Visitors to The Valentine get a unique experience when stopping into the museum store — a glimpse of creative gifts and wares made by artists who call Richmond home.
“So many times when you travel somewhere, you can get a key chain, you can get a snow globe, you can get something that says the name of where you were, but it was made nowhere near where you’re visiting,” Caitlin Orrison, retail and visitor services manager for The Valentine told 8News Reporter Evanne Armour.
The Valentine seeks out unique items that have been made by locals in the community.
Britt Hayes, who started Cricket Cove Soap Co. in 2011 out of her Glen Allen home, now has a selection of her soaps featured in the new museum store.
She took a hobby and turned it into a thriving business.
“Being a mom and still having kids that need to be driven everywhere, it is important for me to be here,” Hayes said of her third-floor soaping studio.
Her handmade soaps, created with a focus on natural ingredients, are being sold online and in more than a dozen stores, including at The Valentine.
She even made a line of scents specifically for The Valentine. She pulled the inspiration from the Wickham House.
“As you walk into the Wickham House, there’s a mahogany bannister, a glorious mahogany bannister,” she said. “And on the bottom of it, they have hand-carved magnolia buds and blooms, so it was just logical that we were going to do a magnolia soap.”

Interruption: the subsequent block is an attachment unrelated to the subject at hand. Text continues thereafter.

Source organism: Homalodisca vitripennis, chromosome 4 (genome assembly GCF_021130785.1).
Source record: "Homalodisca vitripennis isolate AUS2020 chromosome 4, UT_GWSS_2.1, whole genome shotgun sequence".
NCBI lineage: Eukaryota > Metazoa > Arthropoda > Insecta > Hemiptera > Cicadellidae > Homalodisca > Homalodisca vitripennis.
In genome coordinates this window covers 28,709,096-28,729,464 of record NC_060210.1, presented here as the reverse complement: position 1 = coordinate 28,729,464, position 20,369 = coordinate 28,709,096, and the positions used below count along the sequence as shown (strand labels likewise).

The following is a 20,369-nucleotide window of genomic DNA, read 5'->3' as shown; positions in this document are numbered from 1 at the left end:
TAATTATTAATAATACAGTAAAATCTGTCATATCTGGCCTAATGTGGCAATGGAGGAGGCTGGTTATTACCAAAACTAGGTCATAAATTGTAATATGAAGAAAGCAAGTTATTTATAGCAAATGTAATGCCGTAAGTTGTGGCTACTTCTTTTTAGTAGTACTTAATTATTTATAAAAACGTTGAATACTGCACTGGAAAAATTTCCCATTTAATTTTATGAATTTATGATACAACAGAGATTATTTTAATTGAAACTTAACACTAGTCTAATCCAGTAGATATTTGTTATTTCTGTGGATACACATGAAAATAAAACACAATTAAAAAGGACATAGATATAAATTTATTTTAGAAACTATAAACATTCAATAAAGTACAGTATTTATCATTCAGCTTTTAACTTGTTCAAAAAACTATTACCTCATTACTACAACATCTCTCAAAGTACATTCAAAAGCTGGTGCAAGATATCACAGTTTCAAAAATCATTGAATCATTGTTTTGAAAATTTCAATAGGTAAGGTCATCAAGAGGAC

Customers have placed orders on her Etsy shop from around the world. People in Singapore, Saudi Arabia and Italy are lathering up with her handcrafted creations.
“It’s just been fun and a little mind blowing that my product that I make here in my little tiny third floor is going all over the world,” she said.
But she says local support is just as crucial to make her business — and other local businesses — work.
“It’s so important to keep the money within our community, and I think Richmond has a very, very strong supportive base of that,” said Hayes.
Those browsing the aisles of The Valentine Museum Store will also see the art of Scherenschnitte, or German paper cutting, crafted by the hands of Janet Lynch.
Lynch has been creating the unique pieces of art for nearly three decades after seeing another woman snip away at a pattern at a craft show.
“I was just in awe and fell in love with the art and then went home and picked up a pair of scissors and started cutting,” Lynch said.
Some of her pieces, including Christmas trees, ornaments, and cuts of the state of Virginia, are for sale in the museum store. While Lynch does sell her work online and at her art gallery on River Road, she said that an outlet like The Valentine can make all the difference for a local artist.
“We’re getting our work out there,” she said. “Just going around doing small shows is okay, but when you get out in a big place, it just helps to put your name out there a little bit better.”
And the goal of the museum store is to give other local artisans the chance to showcase their work on the store shelves. Orrison says the store will never look the same.
“You get to see it change and evolve as we sort of dig deeper and discover more and more of the vast talent that’s out there,” she said.
Copyright 2014 by Young Broadcasting of Richmond